National Review op-ed says treat trans people with basic dignity, right-wing loses it

Social conservatives battle it out to see who can reject trans people the most.

Conservative outlet debates internally over whether to 'compromise' on transgender people. (CREDIT: Erik McGregor/Pacific Press/LightRocket via Getty Images)
Conservative outlet debates internally over whether to 'compromise' on transgender people. (CREDIT: Erik McGregor/Pacific Press/LightRocket via Getty Images)

The conservative National Review on Wednesday published a piece by J.J. McCullough, suggesting it was “time for a compromise on transgenderism.” What followed was a desperate attempt by other National Review columnists to out-do one another in rejecting transgender people instead.

The premise of McCullough’s so-called “compromise” is not compelling, of course. He argues that conservatives should admit “the reality that transgender men and women exist, and are entitled to basic human dignity, just like everyone else.” He even suggests that maybe conservatives should abandon the practice of “ostentatiously calling people by pronouns they don’t want.” It’s not a matter of “want,” however; misgendering transgender people in such a way is so stigmatizing it can measurably impact their health.

That’s about all McCullough offers. He adds that progressives would have to accept that many will still condemn transgender people for religious reasons, that trans kids’ genders will still be policed, and that laws won’t be used to “impose accommodation of transgenderism in a fashion far more totalitarian than is rationally justified.” He reinforces “the broad two-gender social order our civilization is based around,” so the compromise offers no room for respecting gender non-binary people either.

Given how conservatives don’t even think laws should require bakers to sell same-sex couples the same cakes they sell to other couples, that doesn’t suggest much promise for nondiscrimination protections on behalf of gender identity.


Nevertheless, by acknowledging that trans people exist, McCullough might as well have suggested that Jesus wasn’t God’s son, given how swiftly all of the other white, Christian men working in the world of conservative media launched their counterattacks. The National Review itself published two additional articles responding to McCullough’s “compromise.”

First up was Michael Brendan Dougherty, who answered McCullough’s suggestion that conservatives must compromise with a blunt, “No we don’t.” Acknowledging trans people’s existence, he warns, is a “slippery bit of a double-talk” that will inhibit conservatives’ ability “to tell the truth.”

David French then picked up Dougherty’s argument about “truth” and intentionally doubled down. “I won’t call Chelsea Manning ‘she’ for a very simple reason. He’s [sic] a man [sic],” French insisted. “If a person legally changes his [sic] name, I’ll use his [sic] legal name. But I will not use my words to endorse a falsehood. I simply won’t.”

French followed up with warnings about bathrooms and the usual baseless fear-mongering.

Over at the American Conservative, Rod Dreher — who believes that Christians should shut themselves off from society to avoid having to respect LGBTQ people — tossed his hat in the ring, calling McCullough’s compromise “badly wrong.” To his credit, he correctly pointed out that there is no form of discrimination against trans people that “the Left” will accept, but he did so while defending the premise of practicing such discrimination.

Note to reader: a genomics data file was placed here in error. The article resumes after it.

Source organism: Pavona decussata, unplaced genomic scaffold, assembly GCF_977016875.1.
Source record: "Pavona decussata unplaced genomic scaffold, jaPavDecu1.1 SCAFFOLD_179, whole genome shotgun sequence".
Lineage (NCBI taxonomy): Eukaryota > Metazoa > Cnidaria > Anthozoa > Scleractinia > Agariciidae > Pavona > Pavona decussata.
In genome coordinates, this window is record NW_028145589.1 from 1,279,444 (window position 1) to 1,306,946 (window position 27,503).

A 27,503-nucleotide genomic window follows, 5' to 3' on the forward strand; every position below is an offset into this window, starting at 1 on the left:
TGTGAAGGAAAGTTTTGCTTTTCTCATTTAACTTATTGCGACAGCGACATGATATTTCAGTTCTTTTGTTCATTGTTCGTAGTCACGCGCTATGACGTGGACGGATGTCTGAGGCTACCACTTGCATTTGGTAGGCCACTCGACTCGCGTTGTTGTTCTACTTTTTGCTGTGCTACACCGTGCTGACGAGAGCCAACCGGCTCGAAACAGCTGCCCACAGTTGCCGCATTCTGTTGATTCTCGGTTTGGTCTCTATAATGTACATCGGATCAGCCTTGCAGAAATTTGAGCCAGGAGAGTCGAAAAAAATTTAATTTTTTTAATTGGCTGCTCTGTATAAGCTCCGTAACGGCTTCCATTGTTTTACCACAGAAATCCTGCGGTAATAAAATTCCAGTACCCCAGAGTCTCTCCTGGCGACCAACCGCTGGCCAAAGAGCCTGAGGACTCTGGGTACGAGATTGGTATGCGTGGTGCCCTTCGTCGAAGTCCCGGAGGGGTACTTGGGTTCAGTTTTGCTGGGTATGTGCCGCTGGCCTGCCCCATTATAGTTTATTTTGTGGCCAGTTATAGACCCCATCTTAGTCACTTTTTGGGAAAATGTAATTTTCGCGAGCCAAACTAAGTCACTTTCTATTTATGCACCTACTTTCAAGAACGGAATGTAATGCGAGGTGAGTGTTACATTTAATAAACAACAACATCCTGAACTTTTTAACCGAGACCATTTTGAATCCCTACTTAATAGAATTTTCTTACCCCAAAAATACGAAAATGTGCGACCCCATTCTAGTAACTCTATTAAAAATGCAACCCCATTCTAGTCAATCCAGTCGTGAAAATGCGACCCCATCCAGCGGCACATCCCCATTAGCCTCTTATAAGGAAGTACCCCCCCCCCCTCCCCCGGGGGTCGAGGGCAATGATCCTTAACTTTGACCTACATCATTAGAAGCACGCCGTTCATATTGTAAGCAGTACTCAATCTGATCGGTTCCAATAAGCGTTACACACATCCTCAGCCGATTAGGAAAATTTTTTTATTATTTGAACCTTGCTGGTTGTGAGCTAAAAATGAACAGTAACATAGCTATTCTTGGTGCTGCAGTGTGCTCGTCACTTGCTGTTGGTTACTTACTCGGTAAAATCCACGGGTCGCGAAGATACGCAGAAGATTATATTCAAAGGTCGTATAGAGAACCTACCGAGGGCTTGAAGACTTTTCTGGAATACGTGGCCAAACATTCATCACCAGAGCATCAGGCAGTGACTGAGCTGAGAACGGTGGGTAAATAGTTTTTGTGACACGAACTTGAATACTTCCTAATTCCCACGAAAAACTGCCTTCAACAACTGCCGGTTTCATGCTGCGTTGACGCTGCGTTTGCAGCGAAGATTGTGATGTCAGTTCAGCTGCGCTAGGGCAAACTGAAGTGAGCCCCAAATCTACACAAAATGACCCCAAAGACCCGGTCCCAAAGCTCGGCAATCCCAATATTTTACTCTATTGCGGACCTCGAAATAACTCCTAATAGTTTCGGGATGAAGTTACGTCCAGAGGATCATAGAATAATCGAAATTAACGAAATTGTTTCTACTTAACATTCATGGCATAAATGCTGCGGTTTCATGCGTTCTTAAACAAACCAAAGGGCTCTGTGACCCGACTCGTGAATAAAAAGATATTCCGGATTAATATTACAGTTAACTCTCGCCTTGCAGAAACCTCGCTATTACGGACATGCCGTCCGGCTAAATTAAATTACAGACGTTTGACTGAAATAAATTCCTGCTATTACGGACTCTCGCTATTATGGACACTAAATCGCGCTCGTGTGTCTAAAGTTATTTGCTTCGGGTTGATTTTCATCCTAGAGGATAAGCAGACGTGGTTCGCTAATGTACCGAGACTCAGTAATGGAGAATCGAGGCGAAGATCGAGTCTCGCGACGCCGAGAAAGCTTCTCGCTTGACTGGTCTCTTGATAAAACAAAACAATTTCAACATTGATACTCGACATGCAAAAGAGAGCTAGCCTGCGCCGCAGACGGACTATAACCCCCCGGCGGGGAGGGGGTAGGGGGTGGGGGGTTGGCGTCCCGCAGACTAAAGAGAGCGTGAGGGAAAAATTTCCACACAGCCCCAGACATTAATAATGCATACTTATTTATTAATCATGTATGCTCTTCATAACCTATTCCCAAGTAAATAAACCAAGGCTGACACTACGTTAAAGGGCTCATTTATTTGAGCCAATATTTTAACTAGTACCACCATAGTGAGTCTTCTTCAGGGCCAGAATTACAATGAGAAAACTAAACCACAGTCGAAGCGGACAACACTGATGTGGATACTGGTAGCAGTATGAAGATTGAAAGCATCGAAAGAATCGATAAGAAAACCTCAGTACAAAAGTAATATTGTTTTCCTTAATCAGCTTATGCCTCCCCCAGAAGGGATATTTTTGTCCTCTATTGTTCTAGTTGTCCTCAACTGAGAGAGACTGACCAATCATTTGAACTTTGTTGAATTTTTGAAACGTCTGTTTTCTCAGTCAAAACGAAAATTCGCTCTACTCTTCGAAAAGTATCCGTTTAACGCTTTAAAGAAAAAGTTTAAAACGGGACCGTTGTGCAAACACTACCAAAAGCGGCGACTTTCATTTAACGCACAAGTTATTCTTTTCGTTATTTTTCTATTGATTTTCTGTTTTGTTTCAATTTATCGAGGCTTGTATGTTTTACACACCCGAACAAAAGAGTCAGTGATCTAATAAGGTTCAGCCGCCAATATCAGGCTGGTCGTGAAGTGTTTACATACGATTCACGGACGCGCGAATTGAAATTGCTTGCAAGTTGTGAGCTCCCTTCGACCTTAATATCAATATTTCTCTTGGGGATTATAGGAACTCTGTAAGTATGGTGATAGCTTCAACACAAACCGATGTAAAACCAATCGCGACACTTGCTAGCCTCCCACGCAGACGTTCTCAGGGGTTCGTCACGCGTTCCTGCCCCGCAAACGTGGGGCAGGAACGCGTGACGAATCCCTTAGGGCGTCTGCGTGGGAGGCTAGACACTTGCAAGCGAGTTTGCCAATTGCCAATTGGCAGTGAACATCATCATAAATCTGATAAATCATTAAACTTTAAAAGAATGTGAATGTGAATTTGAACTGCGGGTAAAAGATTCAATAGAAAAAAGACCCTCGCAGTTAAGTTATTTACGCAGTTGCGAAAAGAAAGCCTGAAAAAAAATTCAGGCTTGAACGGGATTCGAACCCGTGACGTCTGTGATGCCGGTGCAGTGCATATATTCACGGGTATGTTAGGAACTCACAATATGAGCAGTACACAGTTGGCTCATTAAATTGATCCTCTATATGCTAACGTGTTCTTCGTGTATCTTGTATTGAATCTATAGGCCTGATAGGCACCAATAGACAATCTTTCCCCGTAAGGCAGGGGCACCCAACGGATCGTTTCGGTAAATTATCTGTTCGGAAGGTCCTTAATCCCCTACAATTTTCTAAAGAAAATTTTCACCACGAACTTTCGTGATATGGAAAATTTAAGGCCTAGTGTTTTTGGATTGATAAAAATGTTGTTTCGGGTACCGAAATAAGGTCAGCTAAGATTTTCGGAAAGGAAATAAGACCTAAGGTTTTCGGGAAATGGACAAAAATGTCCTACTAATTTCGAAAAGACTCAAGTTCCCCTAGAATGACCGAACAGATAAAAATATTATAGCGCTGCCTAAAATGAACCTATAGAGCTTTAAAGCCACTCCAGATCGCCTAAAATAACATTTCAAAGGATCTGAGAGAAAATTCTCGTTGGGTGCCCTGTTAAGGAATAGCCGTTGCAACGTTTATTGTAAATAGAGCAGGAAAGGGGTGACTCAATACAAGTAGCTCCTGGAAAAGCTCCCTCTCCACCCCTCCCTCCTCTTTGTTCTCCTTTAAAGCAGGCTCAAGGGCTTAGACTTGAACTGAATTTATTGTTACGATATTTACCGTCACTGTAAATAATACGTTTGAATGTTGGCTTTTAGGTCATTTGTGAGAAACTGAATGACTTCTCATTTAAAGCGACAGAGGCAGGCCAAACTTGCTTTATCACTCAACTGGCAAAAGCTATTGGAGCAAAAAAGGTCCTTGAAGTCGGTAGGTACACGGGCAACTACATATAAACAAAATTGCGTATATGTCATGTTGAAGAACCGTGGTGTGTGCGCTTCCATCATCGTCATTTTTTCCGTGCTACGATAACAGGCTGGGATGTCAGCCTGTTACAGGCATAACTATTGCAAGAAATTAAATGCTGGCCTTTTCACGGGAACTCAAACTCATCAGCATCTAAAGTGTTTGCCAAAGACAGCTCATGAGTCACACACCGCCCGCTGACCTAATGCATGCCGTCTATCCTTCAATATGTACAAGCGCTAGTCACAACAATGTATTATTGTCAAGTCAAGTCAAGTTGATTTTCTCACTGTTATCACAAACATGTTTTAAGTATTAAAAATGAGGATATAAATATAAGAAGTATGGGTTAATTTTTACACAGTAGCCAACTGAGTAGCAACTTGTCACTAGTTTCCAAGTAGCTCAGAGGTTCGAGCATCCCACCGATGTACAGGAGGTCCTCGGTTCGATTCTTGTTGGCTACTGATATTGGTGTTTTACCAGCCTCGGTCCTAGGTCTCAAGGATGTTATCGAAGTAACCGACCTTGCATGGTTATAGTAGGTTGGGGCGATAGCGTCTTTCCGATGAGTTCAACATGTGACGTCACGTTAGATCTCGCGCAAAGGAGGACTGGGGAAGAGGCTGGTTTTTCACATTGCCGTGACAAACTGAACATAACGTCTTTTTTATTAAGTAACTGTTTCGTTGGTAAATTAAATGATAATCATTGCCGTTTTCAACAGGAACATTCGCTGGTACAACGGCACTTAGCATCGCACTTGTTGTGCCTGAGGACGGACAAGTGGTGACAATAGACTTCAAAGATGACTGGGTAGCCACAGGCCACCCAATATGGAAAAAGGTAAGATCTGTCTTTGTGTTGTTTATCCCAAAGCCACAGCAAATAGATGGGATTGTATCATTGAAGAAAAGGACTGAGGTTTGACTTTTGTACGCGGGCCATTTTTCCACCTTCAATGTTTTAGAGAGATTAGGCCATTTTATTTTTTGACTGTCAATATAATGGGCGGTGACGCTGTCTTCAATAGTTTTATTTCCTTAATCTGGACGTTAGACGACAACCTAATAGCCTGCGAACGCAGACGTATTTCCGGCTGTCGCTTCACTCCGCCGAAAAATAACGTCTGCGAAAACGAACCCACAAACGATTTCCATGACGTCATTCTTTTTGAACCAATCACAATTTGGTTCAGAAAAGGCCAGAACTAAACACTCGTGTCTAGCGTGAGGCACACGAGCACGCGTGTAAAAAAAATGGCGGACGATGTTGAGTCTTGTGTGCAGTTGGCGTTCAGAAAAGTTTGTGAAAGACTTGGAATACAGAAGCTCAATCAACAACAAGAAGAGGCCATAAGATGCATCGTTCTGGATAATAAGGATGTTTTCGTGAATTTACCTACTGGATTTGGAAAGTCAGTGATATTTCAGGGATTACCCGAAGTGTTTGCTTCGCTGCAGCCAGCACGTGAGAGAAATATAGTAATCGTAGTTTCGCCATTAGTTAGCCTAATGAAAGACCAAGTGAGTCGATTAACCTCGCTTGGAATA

Dreher also promoted a group of trans-exclusive radical feminists dedicated to rejecting transgender kids, warning that “transgenders” [sic] have been “viciously attacking” them. “This is madness, true madness, and you cannot compromise with it,” he wrote, a not so subtle dogwhistle referring to conservatives’ belief that transgender people are inherently mentally ill. (They’re not.)

Not to be left out of the transphobic pissing contest, the Federalist’s David Marcus joined the fray Thursday, claiming that what McCullough had actually suggested was not a compromise, but “a surrender that is not justified.” It’s a “fantasy,” he insisted, that transgenderism is “a persistent aspect of humanity.” He then worried, unnecessarily, about how trans women “will absolutely dominate women’s sports,” awkwardly offering, “They can even be sexier.”

Marcus likewise suggested that trans women can’t relate to cis women, who are “subject to rape and impregnation and catcalling,” apparently oblivious to the sexual and physical violence many trans women face on a regular basis.

Other prominent conservatives lifted up these responses and added some of their own commentary over on Twitter. Andrew T. Walker of the Southern Baptists’ Ethics and Religious Liberty Commission — who published a book last year attempting to justify the religious rejection of trans people — warned that respecting trans people’s pronouns constituted “kowtowing to speech codes”:

Ed Whelan of the Ethics and Public Policy Center promoted French’s response to his followers. Ryan T. Anderson of the Heritage Foundation reiterated his mantra, “Biology isn’t bigotry,” and seized yet another opportunity to shill for his own transphobic book.


Not to be outdone, Austin Ruse of the Center for Family and Human Rights (C-Fam) accused McCullough of being gay for offering such a compromise. And Erick Erickson skipped the dog whistle entirely:

McCullough’s unimpressive cry for compromise not only fell on deaf ears, but also appears to have provoked some into becoming even more entrenched in their bigotry. In doing so, McCullough revealed the depths of that bigotry: Rather than simply agreeing to view transgender people as human, right wing media members responded with a resounding “No.”